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    These days many services run as NetworkService or LocalService, not LocalSystem. – Ben Voigt Oct 5 '15 at 17:29
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    Starting with Windows 7 and 2008 R2, Managed Service Accounts and Virtual Accounts allow for running services under their own identities, so you don't have a bunch of services sharing LocalService/NetworkService/LocalSystem, limiting access if one service has a vulnerability. – afrazier Oct 6 '15 at 13:01
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Login and pre-login processes all run as SYSTEM (also called LocalSystem). In fact, one way to get a shell (such as a CMD prompt) running as SYSTEM on some Windows versions is to replace an accessibility program, such as the screen reader, magnifier, or on-screen keyboard, with a copy of (or link to) CMD.EXE, and then use the shortcut to enable that accessibility feature before logging in. You will get a command prompt, even though there aren't any users logged in, and CMD will be running as SYSTEM.

(Note: this is dangerous, obviously, since it lets people bypass the Windows login process. You should never configure a computer this way and then leave it like that.)

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    Works on Windows 7, replaced sethc.exe with cmd.exe in C:\Windows\System32\ – user452888 Oct 9 '15 at 18:42
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They don't "switch" to anything; such processes never run under the current user context.
They are owned by the SYSTEM user.

Any processes and services owned by an individual user are terminated on log-out.
That's what logging out means.

  • I'm not sure... Firstly, I found an MS Technet post where (not like this means much) a staff accepted answer stated that services are not terminated on logout. I'm not sure this is an accurate definition of logout more generally either: I saw several daemons on Linux stay around after I log out one user then ps as another – underscore_d Oct 5 '15 at 13:26
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    That's not correct. Services can be started as another user and they will start and continue to run without that user "logged in". They will start their own session with that users credentials, so actually the user will be logged in while the service runs, but the desktop/autostart programs etc. wont be run, and that is what normal users understand as "logged in". Still the service will run with that user credentials and has access to that users files. – Josef Oct 5 '15 at 14:12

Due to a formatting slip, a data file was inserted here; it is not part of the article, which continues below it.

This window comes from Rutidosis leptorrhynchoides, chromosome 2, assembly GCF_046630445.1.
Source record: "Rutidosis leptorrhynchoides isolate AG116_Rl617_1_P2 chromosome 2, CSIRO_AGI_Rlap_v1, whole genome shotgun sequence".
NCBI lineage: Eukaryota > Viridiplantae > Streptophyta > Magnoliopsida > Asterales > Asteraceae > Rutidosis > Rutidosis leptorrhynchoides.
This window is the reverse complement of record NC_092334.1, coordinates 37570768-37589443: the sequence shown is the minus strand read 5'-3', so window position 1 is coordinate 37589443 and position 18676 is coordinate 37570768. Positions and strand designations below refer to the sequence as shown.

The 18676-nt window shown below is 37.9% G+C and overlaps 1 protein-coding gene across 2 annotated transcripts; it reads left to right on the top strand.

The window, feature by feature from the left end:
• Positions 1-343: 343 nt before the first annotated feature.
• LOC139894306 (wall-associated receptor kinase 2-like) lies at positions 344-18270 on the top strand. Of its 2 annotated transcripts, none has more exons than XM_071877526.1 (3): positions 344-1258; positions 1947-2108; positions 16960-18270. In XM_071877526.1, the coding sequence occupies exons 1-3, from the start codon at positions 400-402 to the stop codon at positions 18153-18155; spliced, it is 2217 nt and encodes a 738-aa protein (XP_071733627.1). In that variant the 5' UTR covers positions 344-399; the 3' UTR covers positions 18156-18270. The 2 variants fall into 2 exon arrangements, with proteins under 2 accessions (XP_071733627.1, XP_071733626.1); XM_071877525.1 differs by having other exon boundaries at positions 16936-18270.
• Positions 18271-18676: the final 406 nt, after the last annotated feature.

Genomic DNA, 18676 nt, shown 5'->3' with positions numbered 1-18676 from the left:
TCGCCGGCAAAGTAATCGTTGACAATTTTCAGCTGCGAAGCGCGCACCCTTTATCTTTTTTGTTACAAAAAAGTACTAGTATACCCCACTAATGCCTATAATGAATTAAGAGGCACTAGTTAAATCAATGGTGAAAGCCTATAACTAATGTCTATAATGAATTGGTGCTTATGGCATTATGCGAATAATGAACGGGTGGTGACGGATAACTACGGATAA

• @Josef: Your argument appears to boil down to "some people misuse the term 'logged in'". The actual meat of your comment agrees with my answer: that user is deemed logged in for as long as they have services/processes running against their account. – Lightness Races with Monica Oct 5 '15 at 14:15
  • @LightnessRacesinOrbit no, there is a actual difference. If you create a service with your account and that is run at boot, there won't be any process started for you to show the desktop, (so no dwm.exe or explorer.exe running), all your autostart programs won't be running etc. So if you have a interactive login session, a lot more things are active than if only service session is running. What exactly is "logged in" is open to debate. Even if a service runs with your credentials, you still have to log in to use Windows yourself! – Josef Oct 5 '15 at 14:26
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    Well, "such processes never run under the current user context" is still wrong. Services run under the user context set for them. For builtin windows services, that is one of the system accounts. For other services, it can be any account. Especially server software should create a new user account and run wit that credentials. – Josef Oct 5 '15 at 14:58